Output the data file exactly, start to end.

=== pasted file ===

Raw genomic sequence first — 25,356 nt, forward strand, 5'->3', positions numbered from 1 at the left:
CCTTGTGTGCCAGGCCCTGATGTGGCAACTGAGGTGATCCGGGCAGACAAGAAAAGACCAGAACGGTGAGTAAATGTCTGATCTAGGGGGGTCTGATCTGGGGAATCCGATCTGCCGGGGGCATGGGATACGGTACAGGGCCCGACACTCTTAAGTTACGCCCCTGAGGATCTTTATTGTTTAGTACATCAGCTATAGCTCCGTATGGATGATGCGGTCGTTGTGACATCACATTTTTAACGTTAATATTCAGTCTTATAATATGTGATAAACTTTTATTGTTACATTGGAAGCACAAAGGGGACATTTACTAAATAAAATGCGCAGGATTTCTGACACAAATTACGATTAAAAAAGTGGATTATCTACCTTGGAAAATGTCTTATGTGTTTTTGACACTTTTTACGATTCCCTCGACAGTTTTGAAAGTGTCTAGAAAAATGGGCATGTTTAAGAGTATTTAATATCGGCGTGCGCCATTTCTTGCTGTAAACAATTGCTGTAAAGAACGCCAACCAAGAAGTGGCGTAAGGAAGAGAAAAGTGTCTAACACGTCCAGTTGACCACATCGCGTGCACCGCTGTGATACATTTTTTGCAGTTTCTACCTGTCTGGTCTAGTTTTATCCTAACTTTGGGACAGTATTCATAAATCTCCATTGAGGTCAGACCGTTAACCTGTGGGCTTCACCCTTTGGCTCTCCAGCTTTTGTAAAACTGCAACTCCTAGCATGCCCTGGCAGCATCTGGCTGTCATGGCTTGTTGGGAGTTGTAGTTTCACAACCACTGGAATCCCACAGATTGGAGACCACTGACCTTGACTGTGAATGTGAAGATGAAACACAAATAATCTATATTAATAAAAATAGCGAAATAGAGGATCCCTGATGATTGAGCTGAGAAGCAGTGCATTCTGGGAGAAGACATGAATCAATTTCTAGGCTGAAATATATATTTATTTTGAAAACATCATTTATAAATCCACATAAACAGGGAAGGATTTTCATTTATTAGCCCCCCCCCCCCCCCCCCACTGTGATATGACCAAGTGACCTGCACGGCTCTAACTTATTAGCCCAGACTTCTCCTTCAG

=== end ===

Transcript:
Raw genomic sequence first — 25,356 nt, forward strand, 5'->3', positions numbered from 1 at the left:
CCTTGTGTGCCAGGCCCTGATGTGGCAACTGAGGTGATCCGGGCAGACAAGAAAAGACCAGAACGGTGAGTAAATGTCTGATCTAGGGGGGTCTGATCTGGGGAATCCGATCTGCCGGGGGCATGGGATACGGTACAGGGCCCGACACTCTTAAGTTACGCCCCTGAGGATCTTTATTGTTTAGTACATCAGCTATAGCTCCGTATGGATGATGCGGTCGTTGTGACATCACATTTTTAACGTTAATATTCAGTCTTATAATATGTGATAAACTTTTATTGTTACATTGGAAGCACAAAGGGGACATTTACTAAATAAAATGCGCAGGATTTCTGACACAAATTACGATTAAAAAAGTGGATTATCTACCTTGGAAAATGTCTTATGTGTTTTTGACACTTTTTACGATTCCCTCGACAGTTTTGAAAGTGTCTAGAAAAATGGGCATGTTTAAGAGTATTTAATATCGGCGTGCGCCATTTCTTGCTGTAAACAATTGCTGTAAAGAACGCCAACCAAGAAGTGGCGTAAGGAAGAGAAAAGTGTCTAACACGTCCAGTTGACCACATCGCGTGCACCGCTGTGATACATTTTTTGCAGTTTCTACCTGTCTGGTCTAGTTTTATCCTAACTTTGGGACAGTATTCATAAATCTCCATTGAGGTCAGACCGTTAACCTGTGGGCTTCACCCTTTGGCTCTCCAGCTTTTGTAAAACTGCAACTCCTAGCATGCCCTGGCAGCATCTGGCTGTCATGGCTTGTTGGGAGTTGTAGTTTCACAACCACTGGAATCCCACAGATTGGAGACCACTGACCTTGACTGTGAATGTGAAGATGAAACACAAATAATCTATATTAATAAAAATAGCGAAATAGAGGATCCCTGATGATTGAGCTGAGAAGCAGTGCATTCTGGGAGAAGACATGAATCAATTTCTAGGCTGAAATATATATTTATTTTGAAAACATCATTTATAAATCCACATAAACAGGGAAGGATTTTCATTTATTAGCCCCCCCCCCCCCCCCCCACTGTGATATGACCAAGTGACCTGCACGGCTCTAACTTATTAGCCCAGACTTCTCCTTCAG